On page 10, Andre’s wife, Anne, leaves with their then one-year-old daughter, Jackie, because what Andre was saying was too much for her to take. A heavy drug user, she went, fresh track lines in one arm and Jackie in the other, to a New Haven women’s shelter to file a complaint against him. Andre didn’t see Jackie again for almost two years. (Anne has since died of cancer.) A few pages later there are drawings of procedures that occurred during dream-like states. He was not supposed to remember these. Several pages later he describes the ships have abducted him, with detailed measurements.
There’s a taxonomy of the seven different types of aliens Andre has encountered: A small alien with dragonfly wings, 14 inches tall; a gray two feet tall with three fingers, one thumb on each hand; a gray, 4.5 feet tall with three fingers, naked, with no sex organs; a very old gray who wears clothes and looks part human; a human-looking being, 14 feet tall, called The Enforcer; and a three foot tall being covered with brown hair. According to Andre, the aliens all take their orders from gray number four (the very old, part-human looking one).
“The bigger picture is a very scary one,” the book ends. “I see our race being enslaved by the grays in our immediate future if we don’t do something now. They are experimenting on our race on a larger scale each day, and the government is either being fooled or scared or is just plain evil.”
When Andre speaks of these concerns, the members of Fellowship Place tend to listen. It may be because of his menacing stature. It may be because of his preacher-like demeanor, his big, booming voice. Or it may be because those who have experienced science to its core — so overmedicated that feeling ceases to be a word in their lexicon — are more distrustful of rationalism’s merits than the rest of us. A lifetime spent over-drugged and under-loved by a system that purports to offer rehabilitation services makes a theory of alien abduction begin to sound plausible.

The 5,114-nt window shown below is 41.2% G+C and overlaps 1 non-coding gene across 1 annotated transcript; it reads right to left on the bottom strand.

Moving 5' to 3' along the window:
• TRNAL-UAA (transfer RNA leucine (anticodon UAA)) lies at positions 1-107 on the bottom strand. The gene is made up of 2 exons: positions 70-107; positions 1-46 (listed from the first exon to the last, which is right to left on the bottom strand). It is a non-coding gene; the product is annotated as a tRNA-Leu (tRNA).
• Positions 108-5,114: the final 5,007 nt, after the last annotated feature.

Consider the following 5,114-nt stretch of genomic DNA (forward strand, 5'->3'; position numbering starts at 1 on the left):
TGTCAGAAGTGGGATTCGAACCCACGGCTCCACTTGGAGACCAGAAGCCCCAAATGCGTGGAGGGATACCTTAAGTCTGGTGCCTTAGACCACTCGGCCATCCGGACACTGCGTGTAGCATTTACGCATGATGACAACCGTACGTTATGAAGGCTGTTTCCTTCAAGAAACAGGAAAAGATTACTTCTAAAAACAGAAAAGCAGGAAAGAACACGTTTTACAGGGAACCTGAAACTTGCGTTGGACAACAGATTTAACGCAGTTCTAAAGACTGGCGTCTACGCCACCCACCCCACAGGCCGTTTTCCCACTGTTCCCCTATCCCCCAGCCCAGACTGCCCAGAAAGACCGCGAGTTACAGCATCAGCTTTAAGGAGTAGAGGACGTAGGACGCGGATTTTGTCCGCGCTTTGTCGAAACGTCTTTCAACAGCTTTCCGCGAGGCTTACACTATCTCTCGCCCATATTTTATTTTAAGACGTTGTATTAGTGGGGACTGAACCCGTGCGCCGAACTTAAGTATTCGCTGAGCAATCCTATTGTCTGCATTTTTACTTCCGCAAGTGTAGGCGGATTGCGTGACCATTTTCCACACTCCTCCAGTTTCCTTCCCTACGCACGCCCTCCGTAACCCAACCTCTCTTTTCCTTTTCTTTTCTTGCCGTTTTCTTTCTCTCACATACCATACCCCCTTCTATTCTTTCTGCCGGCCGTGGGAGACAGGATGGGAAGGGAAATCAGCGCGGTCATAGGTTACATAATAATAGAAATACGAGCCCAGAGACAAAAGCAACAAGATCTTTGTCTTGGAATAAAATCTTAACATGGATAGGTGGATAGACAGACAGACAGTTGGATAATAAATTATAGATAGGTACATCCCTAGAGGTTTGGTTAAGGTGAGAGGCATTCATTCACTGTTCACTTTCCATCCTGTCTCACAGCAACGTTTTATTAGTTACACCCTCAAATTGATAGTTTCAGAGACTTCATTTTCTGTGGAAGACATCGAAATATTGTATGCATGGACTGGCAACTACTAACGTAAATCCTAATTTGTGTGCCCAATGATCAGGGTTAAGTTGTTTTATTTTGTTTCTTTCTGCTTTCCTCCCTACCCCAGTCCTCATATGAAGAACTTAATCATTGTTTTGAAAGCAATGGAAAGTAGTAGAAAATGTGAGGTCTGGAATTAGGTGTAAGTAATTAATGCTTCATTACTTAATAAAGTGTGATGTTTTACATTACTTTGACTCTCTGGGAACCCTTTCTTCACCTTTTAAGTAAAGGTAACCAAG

Today Andre is especially antsy. He taps Jon on the back of the head as he eats his spaghetti.
“Hey Jon, what’s going on?”
Jon sits in a blue vinyl chair, belly emerging over his too-tightly-belted polyester pants, his hair greased-back, and imparts his own wisdom. Today’s lecture is on Princess Christina and Jon’s relationship to the royal family of Sweden. Most are quick to label Jon as another intellectual-turned-crazy-man. He is one of several Fellowship members with advanced degrees. But Andre listens to Jon. Jon, in turn, listens to Andre. They are both people who have taken Reality and turned it into realities. They are the reason that “who’s the crazy one here?” was first asked, and why, sometimes, a few off-white pills are not a good enough answer.
Andre shoves his chair back with a screech, announces he’s leaving. He has to go haul a load of scrap to the junkyard. He is driving a gold ’87 Lincoln that he bought for $300. He’ll be back next week, he says, with more drawings and more pages.
“See ya, kid,” he says as he throws his arm around me in an awkward embrace. I want to take a picture of this moment and show it to the world. Instead, I pull Andre in a little tighter, reaching my arm around his big belly. I am hugging a 350-pound scary madman who has punctures all over his body from his alien abductions. I am hugging a crazy person. I am hugging Andre Ness and there is nothing Science can do about that.
This essay first appeared on The Revealer’s sister site, Killing the Buddha. With pictures! Marissa Kantor, an alumnus of NYU’s graduate journalism program, is a writer living in New York.
Some other entries in the “Experimental Religion” series:
Toro! Toro! Toro!
A visionary artist embroiders her religions.
By Joe Tuzzo
For God and Country
A Jew Visits Jesusland for the Fourth of July
By Elizabeth Rich
The Happiness of Alligators
The father of American environmentalism had God, and other man-eaters, on his mind.
By Meera Subramanian